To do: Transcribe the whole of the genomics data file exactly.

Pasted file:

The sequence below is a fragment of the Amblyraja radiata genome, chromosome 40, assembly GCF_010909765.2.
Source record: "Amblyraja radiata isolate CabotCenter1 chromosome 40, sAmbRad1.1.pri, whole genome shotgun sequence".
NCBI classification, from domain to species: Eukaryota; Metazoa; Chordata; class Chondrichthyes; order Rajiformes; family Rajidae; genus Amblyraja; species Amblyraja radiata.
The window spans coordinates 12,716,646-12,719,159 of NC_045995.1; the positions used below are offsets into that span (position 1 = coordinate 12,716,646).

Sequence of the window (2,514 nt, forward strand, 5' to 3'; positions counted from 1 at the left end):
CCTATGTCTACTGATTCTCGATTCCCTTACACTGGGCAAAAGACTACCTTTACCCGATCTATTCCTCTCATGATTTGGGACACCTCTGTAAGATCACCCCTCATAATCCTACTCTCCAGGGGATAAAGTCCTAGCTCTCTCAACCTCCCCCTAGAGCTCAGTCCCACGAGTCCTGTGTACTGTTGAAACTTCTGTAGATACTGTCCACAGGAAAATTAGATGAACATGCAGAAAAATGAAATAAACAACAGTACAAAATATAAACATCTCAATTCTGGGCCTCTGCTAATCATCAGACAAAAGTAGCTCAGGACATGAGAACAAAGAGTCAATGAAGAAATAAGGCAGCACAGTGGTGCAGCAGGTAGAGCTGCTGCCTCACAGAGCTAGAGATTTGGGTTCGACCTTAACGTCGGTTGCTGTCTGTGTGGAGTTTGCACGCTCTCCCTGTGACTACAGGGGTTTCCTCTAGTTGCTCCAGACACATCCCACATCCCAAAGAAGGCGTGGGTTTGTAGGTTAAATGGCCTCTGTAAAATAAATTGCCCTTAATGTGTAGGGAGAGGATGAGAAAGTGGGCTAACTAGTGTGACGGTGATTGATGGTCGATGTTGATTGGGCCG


The sequence below is a fragment of the Amblyraja radiata genome, chromosome 40, assembly GCF_010909765.2.
Source record: "Amblyraja radiata isolate CabotCenter1 chromosome 40, sAmbRad1.1.pri, whole genome shotgun sequence".
NCBI classification, from domain to species: Eukaryota; Metazoa; Chordata; class Chondrichthyes; order Rajiformes; family Rajidae; genus Amblyraja; species Amblyraja radiata.
The window spans coordinates 12,716,646-12,719,159 of NC_045995.1; the positions used below are offsets into that span (position 1 = coordinate 12,716,646).

Sequence of the window (2,514 nt, forward strand, 5' to 3'; positions counted from 1 at the left end):
CCTATGTCTACTGATTCTCGATTCCCTTACACTGGGCAAAAGACTACCTTTACCCGATCTATTCCTCTCATGATTTGGGACACCTCTGTAAGATCACCCCTCATAATCCTACTCTCCAGGGGATAAAGTCCTAGCTCTCTCAACCTCCCCCTAGAGCTCAGTCCCACGAGTCCTGTGTACTGTTGAAACTTCTGTAGATACTGTCCACAGGAAAATTAGATGAACATGCAGAAAAATGAAATAAACAACAGTACAAAATATAAACATCTCAATTCTGGGCCTCTGCTAATCATCAGACAAAAGTAGCTCAGGACATGAGAACAAAGAGTCAATGAAGAAATAAGGCAGCACAGTGGTGCAGCAGGTAGAGCTGCTGCCTCACAGAGCTAGAGATTTGGGTTCGACCTTAACGTCGGTTGCTGTCTGTGTGGAGTTTGCACGCTCTCCCTGTGACTACAGGGGTTTCCTCTAGTTGCTCCAGACACATCCCACATCCCAAAGAAGGCGTGGGTTTGTAGGTTAAATGGCCTCTGTAAAATAAATTGCCCTTAATGTGTAGGGAGAGGATGAGAAAGTGGGCTAACTAGTGTGACGGTGATTGATGGTCGATGTTGATTGGGCCG